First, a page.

Television

Pose Told the Hilarious, Absurd Truth About Trans Life

Although set at the AIDS epidemic’s peak, the FX series never wallowed in sadness.

MJ Rodriguez and Billy Porter in Pose.
MJ Rodriguez and Billy Porter in Pose. Eric Liebowitz/FX

On Sunday night, Pose, the FX series following the lives of Black trans women and gay men during the height of the AIDS epidemic in New York, will come to an end. The show made visible the lives of one of the most marginalized groups in America, but at its best it was about the big dreams of little people struggling to get by. Whether the dream is a curvy behind, a ballroom trophy, or a world-touring career in modeling or dance, Pose connects to the universal human impulse to strive, despair at setbacks, and work to overcome them. The show is also laced throughout with the certainty that, in the end, we all inevitably lose whatever we achieve, but it never wallows in sadness or loss.

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There’s a mirrored quality to how Pose lands with cisgender and transgender audiences. For mainstream viewers, the show humanizes the type of people who have been robbed of their humanity, allowing cisgender people the epiphany that, ah yes, these to are recognizable human beings with human foibles, failings, sorrows, and strivings. For trans viewers who already knew that we were human beings, it elevates our lives, showing us that our struggles and triumphs too are worthy of being on screen.

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This affirming feeling comes through the strongest with the more flawed and imperfect characters, which is why the second season is the high point of the series, and the final season represents somewhat of a diminishment from those heights, even if it’s satisfying to see the characters we’ve grown to love find happiness, wealth, and/or love. On Pose, an irresponsible crack-smoking stripper (Hailie Sahar’s Lulu) can aspire to go back to school and become an accountant, instead of being just a cautionary tale or a punchline. It rings true to trans people’s lives, which are full of weird juxtapositions, seeming contradictions, and fatal (or near-fatal) flaws in our plans.

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The absurd and hilarious is another inescapable aspect of trans life that in Pose is given its due, especially in the scenes and subplots that revolve around ballroom culture. The series opens with my favorite of these: A daring museum heist, conceived by Dominique Jackson’s iconic Elektra Abundance, gains the House of Abundance a set of particularly extravagant costumes in the theme of royalty, but their triumph in the ball ends with handcuffs after the police track them down. There are many Pose set pieces that bring this same sense of fantastical over-the-top fun, which is why it always feels like it’s doing the show a disservice to tell people it’s about queer people of color in during the AIDS epidemic. While the presence of AIDS is felt throughout, the times and places where the characters are most effectively running and hiding from it are the ones where they’re the most vibrant and alive.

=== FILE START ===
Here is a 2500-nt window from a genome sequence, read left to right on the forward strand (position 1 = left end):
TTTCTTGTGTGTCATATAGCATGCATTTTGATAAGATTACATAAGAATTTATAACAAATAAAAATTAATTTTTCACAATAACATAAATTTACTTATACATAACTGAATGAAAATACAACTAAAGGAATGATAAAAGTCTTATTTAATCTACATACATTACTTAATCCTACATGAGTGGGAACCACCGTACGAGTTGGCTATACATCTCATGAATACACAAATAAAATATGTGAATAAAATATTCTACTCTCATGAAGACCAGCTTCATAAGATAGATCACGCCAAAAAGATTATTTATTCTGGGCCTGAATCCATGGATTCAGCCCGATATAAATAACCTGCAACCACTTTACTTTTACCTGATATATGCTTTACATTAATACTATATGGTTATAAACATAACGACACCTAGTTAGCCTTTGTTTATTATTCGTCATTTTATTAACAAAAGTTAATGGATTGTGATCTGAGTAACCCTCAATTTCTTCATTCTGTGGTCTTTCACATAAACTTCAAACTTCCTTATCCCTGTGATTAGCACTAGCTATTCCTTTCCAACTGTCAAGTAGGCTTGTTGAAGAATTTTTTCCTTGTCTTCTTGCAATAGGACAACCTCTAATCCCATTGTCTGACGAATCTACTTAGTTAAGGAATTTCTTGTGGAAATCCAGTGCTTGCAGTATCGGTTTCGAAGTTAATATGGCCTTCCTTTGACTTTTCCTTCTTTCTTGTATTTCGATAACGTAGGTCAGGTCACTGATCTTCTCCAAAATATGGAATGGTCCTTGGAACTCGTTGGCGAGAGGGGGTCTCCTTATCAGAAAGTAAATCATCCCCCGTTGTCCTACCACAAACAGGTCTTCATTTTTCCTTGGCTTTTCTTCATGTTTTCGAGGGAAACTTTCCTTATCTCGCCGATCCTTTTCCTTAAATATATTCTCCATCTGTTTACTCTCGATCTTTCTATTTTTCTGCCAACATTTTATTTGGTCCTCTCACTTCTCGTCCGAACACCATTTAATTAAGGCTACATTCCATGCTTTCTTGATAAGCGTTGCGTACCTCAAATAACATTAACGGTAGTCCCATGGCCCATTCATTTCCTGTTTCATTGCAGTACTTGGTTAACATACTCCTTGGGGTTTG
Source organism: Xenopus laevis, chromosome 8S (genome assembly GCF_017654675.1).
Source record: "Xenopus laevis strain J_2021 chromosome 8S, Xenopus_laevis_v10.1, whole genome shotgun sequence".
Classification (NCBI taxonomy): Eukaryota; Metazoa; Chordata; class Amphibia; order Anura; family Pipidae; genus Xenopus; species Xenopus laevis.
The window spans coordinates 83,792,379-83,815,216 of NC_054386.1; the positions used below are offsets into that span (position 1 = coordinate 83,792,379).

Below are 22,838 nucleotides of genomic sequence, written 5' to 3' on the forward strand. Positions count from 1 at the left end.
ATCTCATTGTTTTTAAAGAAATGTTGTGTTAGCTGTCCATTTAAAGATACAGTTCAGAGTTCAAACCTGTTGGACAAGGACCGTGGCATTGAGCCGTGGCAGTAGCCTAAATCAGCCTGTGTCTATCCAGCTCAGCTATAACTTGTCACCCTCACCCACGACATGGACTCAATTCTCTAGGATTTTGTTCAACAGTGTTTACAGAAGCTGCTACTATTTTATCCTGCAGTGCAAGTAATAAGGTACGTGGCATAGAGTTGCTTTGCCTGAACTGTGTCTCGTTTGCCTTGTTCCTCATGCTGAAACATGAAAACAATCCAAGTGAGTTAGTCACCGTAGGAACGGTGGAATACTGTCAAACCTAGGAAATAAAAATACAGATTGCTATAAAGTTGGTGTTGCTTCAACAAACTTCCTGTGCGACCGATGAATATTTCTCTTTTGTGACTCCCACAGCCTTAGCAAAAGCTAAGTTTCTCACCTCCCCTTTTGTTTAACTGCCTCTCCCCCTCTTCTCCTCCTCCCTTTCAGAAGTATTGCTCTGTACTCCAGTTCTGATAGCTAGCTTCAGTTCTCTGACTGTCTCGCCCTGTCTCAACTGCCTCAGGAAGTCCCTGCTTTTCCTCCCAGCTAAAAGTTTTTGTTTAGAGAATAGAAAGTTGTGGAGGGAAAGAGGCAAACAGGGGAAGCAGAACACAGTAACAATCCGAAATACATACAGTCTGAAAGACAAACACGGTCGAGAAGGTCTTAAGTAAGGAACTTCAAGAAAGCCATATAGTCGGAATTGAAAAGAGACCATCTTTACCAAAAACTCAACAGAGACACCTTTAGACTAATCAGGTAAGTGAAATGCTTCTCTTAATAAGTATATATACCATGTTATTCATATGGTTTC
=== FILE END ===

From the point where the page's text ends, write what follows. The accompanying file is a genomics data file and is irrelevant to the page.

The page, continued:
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HIV isn’t the death sentence it was in the 1980s, but trans life continues to be lived on the margins. Prejudice against trans people continues to result in high rates of family rejection, homelessness, unemployment, violence, poor health, and premature death. Perhaps that’s why, in the season finale, the understandable impulse on the part of the show’s creators to showcase the positive and joyous sides of trans life are overindulged. Several characters who struggled with addiction have sudden redemptive arcs that felt a bit unearned, and at times the dialogue blows past earnestness and into ’80s movie-of-the-week style preachiness. While it felt good to leave well-loved characters on a high note, it felt less good to feel them rushed towards happy endings at breakneck speed.

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If the show had had a bit more time it doubtless would have avoided this, but the unfortunate result is that the final season of Pose was the weakest of the three, with too much wish-fulfillment and not enough mess. But the series as a whole stands as an incredible accomplishment. It’s highly specific while remaining accessible to the mainstream. It’s uplifting and aspirational while allowing its characters to struggle and fail. It’s fun and over the top and fantastical but also very human and real. It humanizes poor people living with, and sometimes dying from, AIDS while never being more about disease and death than it is about living life. Its villains are fashionable and fun and given humanizing moments, its heroes are flawed—with the exception of Blanca, played by MJ Rodriguez, whose saintliness is at least pointed out and poked fun at. While its focus is on trans women of color there are characters from other backgrounds and experiences who are given room to breathe, making the world the characters inhabit feel fully populated. It’s been wonderful to have a show that allowed a varied cast of transgender women to take the spotlight—here’s hoping it’s just the first of many shows to depict trans life in all its various modes.

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